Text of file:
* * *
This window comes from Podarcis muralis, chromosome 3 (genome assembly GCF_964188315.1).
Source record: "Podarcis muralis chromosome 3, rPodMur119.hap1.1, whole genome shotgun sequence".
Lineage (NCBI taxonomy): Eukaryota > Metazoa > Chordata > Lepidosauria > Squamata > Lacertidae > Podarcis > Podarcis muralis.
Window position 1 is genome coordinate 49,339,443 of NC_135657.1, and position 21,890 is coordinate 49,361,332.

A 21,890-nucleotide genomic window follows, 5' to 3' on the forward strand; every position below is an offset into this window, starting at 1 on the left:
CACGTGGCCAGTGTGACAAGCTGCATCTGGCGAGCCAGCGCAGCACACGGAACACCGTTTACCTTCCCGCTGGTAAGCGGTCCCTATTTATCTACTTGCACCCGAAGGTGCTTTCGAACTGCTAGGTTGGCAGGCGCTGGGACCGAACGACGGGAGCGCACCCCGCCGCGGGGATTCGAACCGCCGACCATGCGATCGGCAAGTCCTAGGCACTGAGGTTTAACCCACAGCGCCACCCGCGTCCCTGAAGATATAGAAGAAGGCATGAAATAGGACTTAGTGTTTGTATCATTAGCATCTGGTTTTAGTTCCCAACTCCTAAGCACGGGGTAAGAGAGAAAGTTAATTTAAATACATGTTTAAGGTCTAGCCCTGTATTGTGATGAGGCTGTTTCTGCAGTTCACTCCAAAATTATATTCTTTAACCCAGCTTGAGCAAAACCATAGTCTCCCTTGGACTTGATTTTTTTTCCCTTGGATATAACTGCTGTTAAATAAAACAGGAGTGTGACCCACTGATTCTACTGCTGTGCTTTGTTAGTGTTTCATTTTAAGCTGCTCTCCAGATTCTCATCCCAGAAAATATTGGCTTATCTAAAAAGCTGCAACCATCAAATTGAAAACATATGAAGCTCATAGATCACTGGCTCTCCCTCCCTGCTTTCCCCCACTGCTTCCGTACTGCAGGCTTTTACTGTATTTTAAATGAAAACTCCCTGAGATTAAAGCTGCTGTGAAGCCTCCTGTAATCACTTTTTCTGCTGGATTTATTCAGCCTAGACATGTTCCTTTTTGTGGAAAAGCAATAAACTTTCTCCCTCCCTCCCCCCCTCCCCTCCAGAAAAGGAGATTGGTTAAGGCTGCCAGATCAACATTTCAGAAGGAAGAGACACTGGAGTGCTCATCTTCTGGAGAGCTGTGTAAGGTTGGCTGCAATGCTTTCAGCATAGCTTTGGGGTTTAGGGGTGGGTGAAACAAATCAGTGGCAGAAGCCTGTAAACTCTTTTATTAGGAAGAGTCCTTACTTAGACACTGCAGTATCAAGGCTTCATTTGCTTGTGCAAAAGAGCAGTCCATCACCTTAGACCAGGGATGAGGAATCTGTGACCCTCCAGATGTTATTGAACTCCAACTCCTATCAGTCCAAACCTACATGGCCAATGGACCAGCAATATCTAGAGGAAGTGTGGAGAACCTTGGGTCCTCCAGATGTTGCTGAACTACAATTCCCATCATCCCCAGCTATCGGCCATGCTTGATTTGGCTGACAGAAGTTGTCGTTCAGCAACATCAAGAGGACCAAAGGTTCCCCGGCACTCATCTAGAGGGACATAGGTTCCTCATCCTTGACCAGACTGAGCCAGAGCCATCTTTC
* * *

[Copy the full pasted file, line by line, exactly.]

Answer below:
This window comes from Podarcis muralis, chromosome 3 (genome assembly GCF_964188315.1).
Source record: "Podarcis muralis chromosome 3, rPodMur119.hap1.1, whole genome shotgun sequence".
Lineage (NCBI taxonomy): Eukaryota > Metazoa > Chordata > Lepidosauria > Squamata > Lacertidae > Podarcis > Podarcis muralis.
Window position 1 is genome coordinate 49,339,443 of NC_135657.1, and position 21,890 is coordinate 49,361,332.

A 21,890-nucleotide genomic window follows, 5' to 3' on the forward strand; every position below is an offset into this window, starting at 1 on the left:
CACGTGGCCAGTGTGACAAGCTGCATCTGGCGAGCCAGCGCAGCACACGGAACACCGTTTACCTTCCCGCTGGTAAGCGGTCCCTATTTATCTACTTGCACCCGAAGGTGCTTTCGAACTGCTAGGTTGGCAGGCGCTGGGACCGAACGACGGGAGCGCACCCCGCCGCGGGGATTCGAACCGCCGACCATGCGATCGGCAAGTCCTAGGCACTGAGGTTTAACCCACAGCGCCACCCGCGTCCCTGAAGATATAGAAGAAGGCATGAAATAGGACTTAGTGTTTGTATCATTAGCATCTGGTTTTAGTTCCCAACTCCTAAGCACGGGGTAAGAGAGAAAGTTAATTTAAATACATGTTTAAGGTCTAGCCCTGTATTGTGATGAGGCTGTTTCTGCAGTTCACTCCAAAATTATATTCTTTAACCCAGCTTGAGCAAAACCATAGTCTCCCTTGGACTTGATTTTTTTTCCCTTGGATATAACTGCTGTTAAATAAAACAGGAGTGTGACCCACTGATTCTACTGCTGTGCTTTGTTAGTGTTTCATTTTAAGCTGCTCTCCAGATTCTCATCCCAGAAAATATTGGCTTATCTAAAAAGCTGCAACCATCAAATTGAAAACATATGAAGCTCATAGATCACTGGCTCTCCCTCCCTGCTTTCCCCCACTGCTTCCGTACTGCAGGCTTTTACTGTATTTTAAATGAAAACTCCCTGAGATTAAAGCTGCTGTGAAGCCTCCTGTAATCACTTTTTCTGCTGGATTTATTCAGCCTAGACATGTTCCTTTTTGTGGAAAAGCAATAAACTTTCTCCCTCCCTCCCCCCCTCCCCTCCAGAAAAGGAGATTGGTTAAGGCTGCCAGATCAACATTTCAGAAGGAAGAGACACTGGAGTGCTCATCTTCTGGAGAGCTGTGTAAGGTTGGCTGCAATGCTTTCAGCATAGCTTTGGGGTTTAGGGGTGGGTGAAACAAATCAGTGGCAGAAGCCTGTAAACTCTTTTATTAGGAAGAGTCCTTACTTAGACACTGCAGTATCAAGGCTTCATTTGCTTGTGCAAAAGAGCAGTCCATCACCTTAGACCAGGGATGAGGAATCTGTGACCCTCCAGATGTTATTGAACTCCAACTCCTATCAGTCCAAACCTACATGGCCAATGGACCAGCAATATCTAGAGGAAGTGTGGAGAACCTTGGGTCCTCCAGATGTTGCTGAACTACAATTCCCATCATCCCCAGCTATCGGCCATGCTTGATTTGGCTGACAGAAGTTGTCGTTCAGCAACATCAAGAGGACCAAAGGTTCCCCGGCACTCATCTAGAGGGACATAGGTTCCTCATCCTTGACCAGACTGAGCCAGAGCCATCTTTC